of the gospel, brought forward, just like faith or repentance, amidst the ordinary services of the sanctuary ; and the practice of reserving it for a fast or thanksgiving, does serious injury to our cause by producing an impression, that it is too secular for the sanctities of the Sabbath. It has, indeed, some secular aspects and bearings more proper for such occasions; but the minister who does not know how to exhibit the pacific principles of the Sermon on the Mount in a way strictly evangelical, should lose no tirne in supplying this deficiency in his qualifications as a preacher of the gospel of peace.

We earnestly hope that pastors will prepare their churches for the concert of prayer. It is surely not asking too much, that followers of the Prince of peace should set apart one hour in a year to pray especially for the smiles of Heaven upon efforts for the spread of peace coextensive with their religion. Will not ministers make an effort to secure a full attendance, and to render the concert so interesting that Christians shall hereafter welcome its annual return with joy? We leave every pastor to take his own course for this purpose ; but, if the following articles are not read in full at the concert, we request that the substance of them may be communicated on that occasion.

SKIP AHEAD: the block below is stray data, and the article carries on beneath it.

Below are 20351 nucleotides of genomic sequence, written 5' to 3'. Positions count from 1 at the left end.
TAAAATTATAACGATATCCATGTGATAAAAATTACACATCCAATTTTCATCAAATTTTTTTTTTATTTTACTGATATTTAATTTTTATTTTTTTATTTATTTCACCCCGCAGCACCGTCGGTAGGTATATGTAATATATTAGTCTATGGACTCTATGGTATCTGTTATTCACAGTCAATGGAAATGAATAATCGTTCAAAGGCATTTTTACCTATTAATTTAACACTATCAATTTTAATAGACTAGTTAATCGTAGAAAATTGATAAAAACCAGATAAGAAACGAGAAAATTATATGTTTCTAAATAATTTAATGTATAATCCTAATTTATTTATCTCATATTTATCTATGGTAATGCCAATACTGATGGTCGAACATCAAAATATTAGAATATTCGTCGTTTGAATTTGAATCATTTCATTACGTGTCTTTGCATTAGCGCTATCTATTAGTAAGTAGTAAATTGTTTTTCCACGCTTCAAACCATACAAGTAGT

II.

PRAYER FOR THE UNIVERSAL PREVALENCE OF PEACE.

God has foretold the prevalence of peace over the whole earth as expressly as he bas-promised salvation to the penitent believer in Christ. “It shall come to pass in the last days,”— under the Christian dispensation,—“chat the mountain of the Lord's house shall be established in the top of the mountains, and all nations shall flow unto it; and they shall beat their swords into ploughshares, and their spears into pruning-hooks ; nation shall not lift up sword against nation, neither shall they learn war any more.